Computing stuff tied to the physical world

It’s been a year

In News on Oct 6, 2014 at 13:10

It’s been a year since the last post on this weblog. A year is a long time. The world has changed in many ways, and technology has advanced in just as many, but completely different ways. I have also progressed, in the sense that I’ve been exploring and learning about lots of new things in the world of electronics, software, and physical computing.

Some things have solidified, such as my main laptop, which is still the same as three years ago (an 11″ MBA), because the shiny big fast one went to my daughter Myra, who has a far bigger need for that sort of hardware – for her photography and video work. Another solidifying trend has been my touch typing, which is now at the point where I do so 95% of the time (editing code still makes me go for the hunt-and-peck mode, occasionally).

Other things have stagnated, such as most notably the work on writing The Jee Book. There are pages and pages with words and images on my laptop, but I don’t like them one bit, and will not publish these as it is today. There is not enough direction, passion, focus, and fun in those draft pages. It would diminish the excitement and joy this deserves.

I’ve given a few presentations and workshops in the past year, but nothing of substance has come out of it all with respect to the JeeLabs site(s). My goal for this month is to get back into higher gear in public. Writing has always been very fulfilling and its own reward for me – I’m looking forward to finding my voice on the web again, in some form or other.

Now the hard part… I could use your help.

A year in solitary confinement (just kidding!) has made it harder for me to understand what you’d like most from JeeLabs. Just to get this clear: I don’t think I can restart the daily schedule of the weblog, as it was up to a year ago. This isn’t only about the effort and energy involved, or the lack of material, but the fact that the resulting stream-of-conscience website that it leads to is a bit hard to navigate through. Also, the resulting collection of articles is really not very practical as a resource – there are too many bits and pieces of information in there which are outdated and at times even misleading by now.

What sort of topics would you wish to see covered? My own interests still tend to gravitate towards long-lasting autonomous wireless sensor nodes. What frequency and size of posts / articles do you like? Should the topics be spread out broadly, or rather focus on some very specific problems? How simple or deep-diving should the information be? Do you want more science and maths, or rather some detailed construction plans? Do you prefer a personal and conversational style (such as this), or more a factual information source?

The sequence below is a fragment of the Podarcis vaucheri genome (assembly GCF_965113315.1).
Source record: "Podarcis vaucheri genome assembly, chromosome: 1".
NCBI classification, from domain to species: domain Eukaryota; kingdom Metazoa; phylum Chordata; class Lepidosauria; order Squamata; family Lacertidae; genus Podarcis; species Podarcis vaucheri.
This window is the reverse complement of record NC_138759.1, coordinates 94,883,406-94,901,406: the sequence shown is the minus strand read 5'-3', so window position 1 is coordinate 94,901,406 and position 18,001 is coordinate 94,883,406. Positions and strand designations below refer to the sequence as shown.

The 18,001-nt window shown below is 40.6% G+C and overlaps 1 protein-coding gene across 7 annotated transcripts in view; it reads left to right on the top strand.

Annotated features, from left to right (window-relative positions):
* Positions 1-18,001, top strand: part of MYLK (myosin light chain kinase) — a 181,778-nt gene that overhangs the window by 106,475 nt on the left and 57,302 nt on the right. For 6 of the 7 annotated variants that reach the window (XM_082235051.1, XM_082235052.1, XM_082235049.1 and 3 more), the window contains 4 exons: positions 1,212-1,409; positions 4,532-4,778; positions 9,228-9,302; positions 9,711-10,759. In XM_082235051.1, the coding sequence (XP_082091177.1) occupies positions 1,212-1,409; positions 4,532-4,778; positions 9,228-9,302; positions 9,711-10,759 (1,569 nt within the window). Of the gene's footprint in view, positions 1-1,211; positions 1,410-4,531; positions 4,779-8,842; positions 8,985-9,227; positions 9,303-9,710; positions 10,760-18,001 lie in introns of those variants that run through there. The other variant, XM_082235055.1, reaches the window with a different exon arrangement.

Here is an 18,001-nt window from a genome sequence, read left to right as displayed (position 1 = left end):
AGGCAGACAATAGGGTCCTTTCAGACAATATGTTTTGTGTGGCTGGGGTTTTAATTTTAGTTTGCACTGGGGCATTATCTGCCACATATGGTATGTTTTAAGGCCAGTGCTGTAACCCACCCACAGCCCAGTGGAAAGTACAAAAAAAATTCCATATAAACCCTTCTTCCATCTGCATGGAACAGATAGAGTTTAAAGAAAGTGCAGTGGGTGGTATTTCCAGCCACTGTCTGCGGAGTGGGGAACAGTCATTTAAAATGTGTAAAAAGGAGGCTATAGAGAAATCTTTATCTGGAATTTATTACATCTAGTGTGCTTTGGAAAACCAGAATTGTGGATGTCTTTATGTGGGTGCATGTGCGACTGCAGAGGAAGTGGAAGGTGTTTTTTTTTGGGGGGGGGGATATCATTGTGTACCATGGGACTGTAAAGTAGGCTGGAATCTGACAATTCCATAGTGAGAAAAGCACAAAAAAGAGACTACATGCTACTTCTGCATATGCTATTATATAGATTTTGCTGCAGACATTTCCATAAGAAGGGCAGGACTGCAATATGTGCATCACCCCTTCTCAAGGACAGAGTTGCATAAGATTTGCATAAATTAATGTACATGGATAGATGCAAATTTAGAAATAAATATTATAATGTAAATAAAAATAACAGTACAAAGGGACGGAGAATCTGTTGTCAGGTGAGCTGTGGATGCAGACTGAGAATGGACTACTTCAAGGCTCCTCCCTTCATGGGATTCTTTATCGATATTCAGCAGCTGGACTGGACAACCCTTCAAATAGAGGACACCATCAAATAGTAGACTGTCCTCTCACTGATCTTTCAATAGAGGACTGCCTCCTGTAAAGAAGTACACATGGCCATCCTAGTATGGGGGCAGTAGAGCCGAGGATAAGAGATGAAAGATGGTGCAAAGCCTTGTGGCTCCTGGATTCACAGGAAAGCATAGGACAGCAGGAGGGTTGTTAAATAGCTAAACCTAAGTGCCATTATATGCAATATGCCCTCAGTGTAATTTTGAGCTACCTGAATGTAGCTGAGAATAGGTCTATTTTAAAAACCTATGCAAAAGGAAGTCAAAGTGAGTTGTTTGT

As always, I will make my own independent choices, but I promise to listen carefully and respectfully to each and every comment you send my way (email to jc@wippler.nl).

Wrapping up

In AVR, Hardware, Musings, News, Software on Oct 6, 2013 at 00:01

I’m writing this post while one of the test JeeNode Micro’s here at JeeLabs is nearing its eighth month of operation on a single coin cell:

DSC_4507

It’s running the radioBlip2 sketch, sending out packets with an incrementing long integer packet count, roughly once every minute:

Screen Shot 2013-10-04 at 15.44.58

The battery voltage is also tracked, using a nice little trick which lets the ATtiny measure its own supply voltage. As you can see, the battery is getting weaker, dropping in voltage after each 25 mA transmission pulse, but still recovering very nicely before the next transmission:

Screen Shot 2013-10-04 at 15.45.45

Fascinating stuff. A bit like my energy levels, I think :)

But this post is not just about reporting ultra low-power consumption. It’s also my way of announcing that I’ve decided to wrap up this daily weblog and call it quits. There will be no new posts after this one. But this weblog will remain online, and so will the forum & shop.

I know from the many emails I’ve received over the years that many of you have been enjoying this weblog – some of you even from the very beginning, almost 5 years ago. Thank you. Unfortunately, I really need to find a new way to push myself forward.

This is post # 1400, with over 6000 comments to date. Your encouragement, thank-you’s, insightful comments, corrections and additions – I’m deeply grateful for each one of them. I hope that the passion which has always driven me to explore this computing stuff tied to the physical world technology and to write about these adventures, have helped you appreciate the creativity that comes with engineering and invention, and have maybe even tempted you to take steps to explore and learn beyond the things you already knew.